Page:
Seahorses are a favorite of the marine animal kingdom. Found in both tropical and temperate waters all across the globe, seahorses are arguably one of the most distinctive and charismatic marine wildlife species in existence.
Ranging in length from more than a foot to under one inch, there are more than 40 known species of these ‘horses of the sea’ recorded by scientists to date. From odd dieting tendencies to adorably romantic relationship rituals, there’s much more to seahorses’ majestic intrigue than their trademark elongated mouths and curly tails. Here are just a few wildly fun facts you may not have known about this charming species.
FACT 1 | Seahorses are a type of fish
The seahorse is actually a pipe fish that lives in warm ocean water. They have a swim bladder for buoyancy, gills to breathe, and fins to help them swim.
FACT 2 | Seahorses change color to match their habitat
Seahorses have superb camouflaging skills and will change color to match their background. This is a way for them to hide from their enemies in the wild. You can add several colors to your tank and get a pleasing array of colorful sea horses.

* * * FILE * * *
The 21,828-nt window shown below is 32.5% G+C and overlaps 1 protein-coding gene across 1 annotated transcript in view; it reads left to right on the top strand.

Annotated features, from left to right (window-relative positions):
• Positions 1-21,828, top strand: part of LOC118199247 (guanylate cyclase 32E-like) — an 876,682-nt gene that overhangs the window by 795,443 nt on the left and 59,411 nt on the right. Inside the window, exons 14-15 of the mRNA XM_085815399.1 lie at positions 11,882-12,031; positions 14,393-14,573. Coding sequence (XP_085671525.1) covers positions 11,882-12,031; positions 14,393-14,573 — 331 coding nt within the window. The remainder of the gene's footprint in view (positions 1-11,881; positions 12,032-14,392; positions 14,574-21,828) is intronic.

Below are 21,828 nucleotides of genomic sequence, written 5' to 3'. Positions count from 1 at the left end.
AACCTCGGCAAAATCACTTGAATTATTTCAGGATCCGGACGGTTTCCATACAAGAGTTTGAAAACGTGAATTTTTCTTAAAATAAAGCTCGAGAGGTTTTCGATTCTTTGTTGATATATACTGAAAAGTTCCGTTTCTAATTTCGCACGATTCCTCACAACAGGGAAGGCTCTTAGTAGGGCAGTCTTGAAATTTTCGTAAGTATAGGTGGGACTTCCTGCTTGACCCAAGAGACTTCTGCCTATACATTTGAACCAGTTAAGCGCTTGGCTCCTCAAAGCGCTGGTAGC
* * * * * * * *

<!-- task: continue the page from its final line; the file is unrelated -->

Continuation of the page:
FACT 3 | The male carries babies
The male sea horse is the one who carries the young. The mother deposits her eggs in the male's pouch, and she can lay up to 1,500 eggs. That is a lot of youngsters to keep track of, but after about 9 to 40 days, the eggs hatch, and the young ponies swim away. This is when the father’s duty is done. The water temperature and other factors determine the amount of time it takes for the eggs to hatch.
FACT 4 | Seahorses mate for life
The monogamous seahorse employs a complicated mating ritual of dancing with their prospective partner for as long as eight hours.
FACT 5 | Their tails are a valuable tool
The seahorse will use their powerful tails as a weapon when fighting over food or territory, or as a way to anchor themselves during a storm. Mated pairs will even be seen swimming with tails linked, perhaps their version of holding hands.
FACT 6 | They eat constantly
Since they don’t have teeth or even a stomach at all like other marine species do, the structure of a seahorse digestive system is also markedly unique. This makeup results in a digestive process that functions with extraordinary rapidity, requiring the animals to feast constantly on a carnivorous diet of tiny fish and planktonic copepods. Don’t let their small size fool you: seahorses can consume up to 3,000 crustaceans like brine shrimp in a single day, sucking them up through their trumpet-like snouts from as much as three centimeters away.